George Lucas Educational Foundation
  • Facebook
  • Twitter
  • Pinterest
  • Share
A librarian is peering over the shoulder of a student who is sitting next to two other female students, all working on desktop computers in a library.

In today's globalized information age, an ever-increasing proportion of misinformation accompanies the burgeoning wealth of new and changing information. As students are bombarded with social and news media that blur lines between fact and opinion, they need guided experiences to build their critical analysis of information validity and value.

My previous posts in this series described strategies to build students' executive functions of organizing, prioritizing, and judgment. This post will suggest ways to activate your students' developing neural networks of skillsets for critical analysis. These skillsets include information literacy to evaluate what needs to be gathered, what characterizes fact versus opinion, and where to find the most current and useful information.

With these understandings, students will be prepared to form opinions based on facts instead of social media or biased reporting. They can learn to apply the accuracy standards to a school assignment while modeling for documents and reports in their future careers. They will be prepared to evaluate methods of applying new information for present problem solving or innovation beyond the status quo.

Building the Skillsets

Students should be taught explicitly and provided opportunities to practice finding the most applicable information, assess media for validity, and document their own work appropriately.

1. Analyzing which information is best for their goals

  • Before students gather information for a report or discussion, have them evaluate what resources are most needed and relevant to their assignment and learning goal.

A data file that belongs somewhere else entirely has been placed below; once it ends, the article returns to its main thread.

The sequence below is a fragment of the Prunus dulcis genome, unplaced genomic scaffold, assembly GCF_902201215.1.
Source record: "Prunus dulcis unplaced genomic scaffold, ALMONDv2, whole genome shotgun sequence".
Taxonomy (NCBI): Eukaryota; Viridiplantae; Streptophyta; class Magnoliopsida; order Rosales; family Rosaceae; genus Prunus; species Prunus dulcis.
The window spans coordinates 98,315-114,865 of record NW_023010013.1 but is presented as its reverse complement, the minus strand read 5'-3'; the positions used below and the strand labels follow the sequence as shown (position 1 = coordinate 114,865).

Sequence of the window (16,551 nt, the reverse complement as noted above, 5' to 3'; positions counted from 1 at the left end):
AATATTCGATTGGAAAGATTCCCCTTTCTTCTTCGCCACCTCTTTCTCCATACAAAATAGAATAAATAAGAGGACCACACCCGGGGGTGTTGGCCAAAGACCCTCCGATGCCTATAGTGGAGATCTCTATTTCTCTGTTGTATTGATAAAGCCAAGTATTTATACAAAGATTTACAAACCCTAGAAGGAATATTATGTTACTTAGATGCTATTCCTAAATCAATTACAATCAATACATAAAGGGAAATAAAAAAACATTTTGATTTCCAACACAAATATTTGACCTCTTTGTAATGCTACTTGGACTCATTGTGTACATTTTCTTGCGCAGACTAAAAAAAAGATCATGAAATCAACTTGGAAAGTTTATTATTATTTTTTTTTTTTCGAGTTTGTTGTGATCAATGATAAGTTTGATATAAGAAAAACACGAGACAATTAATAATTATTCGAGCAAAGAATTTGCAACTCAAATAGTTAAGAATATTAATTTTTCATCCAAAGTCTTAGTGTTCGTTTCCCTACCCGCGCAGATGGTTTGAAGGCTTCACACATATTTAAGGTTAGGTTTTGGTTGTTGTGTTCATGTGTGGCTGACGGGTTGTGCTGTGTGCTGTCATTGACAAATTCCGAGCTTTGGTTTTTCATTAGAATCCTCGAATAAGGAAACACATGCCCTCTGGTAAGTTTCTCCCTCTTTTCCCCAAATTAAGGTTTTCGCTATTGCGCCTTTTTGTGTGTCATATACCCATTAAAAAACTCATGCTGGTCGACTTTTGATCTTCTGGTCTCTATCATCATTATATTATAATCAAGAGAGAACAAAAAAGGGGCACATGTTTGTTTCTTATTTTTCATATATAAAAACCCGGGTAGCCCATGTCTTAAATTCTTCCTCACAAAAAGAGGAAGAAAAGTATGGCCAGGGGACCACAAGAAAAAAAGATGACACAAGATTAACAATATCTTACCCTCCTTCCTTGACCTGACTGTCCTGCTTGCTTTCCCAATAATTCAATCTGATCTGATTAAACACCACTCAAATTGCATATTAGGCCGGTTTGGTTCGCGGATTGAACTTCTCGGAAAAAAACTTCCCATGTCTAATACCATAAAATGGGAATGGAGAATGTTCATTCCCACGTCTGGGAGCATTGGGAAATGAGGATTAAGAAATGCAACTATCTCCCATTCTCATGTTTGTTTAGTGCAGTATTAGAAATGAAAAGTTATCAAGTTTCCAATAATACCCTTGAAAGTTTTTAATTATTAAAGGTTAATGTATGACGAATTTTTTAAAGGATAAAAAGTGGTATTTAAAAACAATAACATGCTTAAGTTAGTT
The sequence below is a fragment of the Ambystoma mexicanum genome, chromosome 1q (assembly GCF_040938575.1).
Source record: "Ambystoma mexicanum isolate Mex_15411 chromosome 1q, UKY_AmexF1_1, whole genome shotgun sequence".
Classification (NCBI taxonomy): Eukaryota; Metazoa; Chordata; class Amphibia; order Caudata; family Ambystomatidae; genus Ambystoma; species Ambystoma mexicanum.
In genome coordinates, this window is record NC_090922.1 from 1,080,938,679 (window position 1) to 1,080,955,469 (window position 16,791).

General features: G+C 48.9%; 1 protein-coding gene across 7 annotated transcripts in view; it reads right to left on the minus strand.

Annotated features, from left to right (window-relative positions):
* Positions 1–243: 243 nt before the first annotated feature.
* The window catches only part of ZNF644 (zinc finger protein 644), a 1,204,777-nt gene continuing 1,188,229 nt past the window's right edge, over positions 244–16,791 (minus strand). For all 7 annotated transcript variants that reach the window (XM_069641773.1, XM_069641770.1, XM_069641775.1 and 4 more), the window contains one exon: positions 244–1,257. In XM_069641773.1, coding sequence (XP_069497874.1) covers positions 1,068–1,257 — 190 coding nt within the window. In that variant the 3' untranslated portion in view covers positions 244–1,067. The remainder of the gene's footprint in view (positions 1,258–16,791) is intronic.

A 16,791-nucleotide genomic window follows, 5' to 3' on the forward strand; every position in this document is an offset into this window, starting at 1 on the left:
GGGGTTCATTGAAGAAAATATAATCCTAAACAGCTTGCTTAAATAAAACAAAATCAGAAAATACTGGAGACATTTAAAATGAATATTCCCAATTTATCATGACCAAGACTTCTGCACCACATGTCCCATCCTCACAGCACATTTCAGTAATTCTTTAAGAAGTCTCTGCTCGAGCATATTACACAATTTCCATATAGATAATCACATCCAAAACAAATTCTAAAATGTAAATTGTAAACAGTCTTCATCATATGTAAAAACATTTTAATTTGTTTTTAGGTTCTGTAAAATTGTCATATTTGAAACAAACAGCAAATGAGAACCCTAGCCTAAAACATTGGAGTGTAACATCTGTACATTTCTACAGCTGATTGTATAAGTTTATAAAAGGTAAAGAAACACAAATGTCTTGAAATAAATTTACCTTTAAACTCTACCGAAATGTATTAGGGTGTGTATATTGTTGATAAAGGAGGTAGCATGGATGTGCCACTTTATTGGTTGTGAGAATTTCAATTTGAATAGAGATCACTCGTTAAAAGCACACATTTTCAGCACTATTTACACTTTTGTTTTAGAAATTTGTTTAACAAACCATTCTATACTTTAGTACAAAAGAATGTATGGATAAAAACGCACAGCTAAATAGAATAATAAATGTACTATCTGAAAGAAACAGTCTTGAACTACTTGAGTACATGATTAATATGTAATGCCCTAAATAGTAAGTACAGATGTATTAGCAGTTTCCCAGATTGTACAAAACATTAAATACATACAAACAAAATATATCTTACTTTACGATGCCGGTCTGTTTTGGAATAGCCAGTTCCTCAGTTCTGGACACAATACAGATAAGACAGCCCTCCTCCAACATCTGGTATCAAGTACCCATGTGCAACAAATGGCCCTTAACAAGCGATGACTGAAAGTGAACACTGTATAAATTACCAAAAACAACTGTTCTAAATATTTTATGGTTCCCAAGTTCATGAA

• Personalize the experience with initial topics of personal relevance before focusing on the resources that they'll need for an academic assignment. (Examples provide a more memorable and lasting structure.)

  • Invite sharing through class lists of where different types of resources can be found. For example, they can locate primary sources through the Library of Congress or start with those available in 6 Free Online Resources for Primary Source Documents by Monica Burns.

2. Analyzing validity

If students are to form opinions based on facts rather than social media, biased reporting, and unsupported claims, they need opportunities to evaluate information validity. Here are some suggestions for helping them recognize the difference between theory and research or between fact and opinion:

  • Learn scientific method and use it to critique research.

  • Evaluate data to understand that correlation does not equal causation. The Spurious Correlations website provides intriguing graphs to help students recognize that just because movements of two variables track each other closely over time doesn't mean that one causes the other. An example is a graph of data that shows a 99 percent correlation between divorce rate and per capita margarine consumption in Maine between 2000 and 2009, although there is absolutely no support that margarine use is a cause of divorce.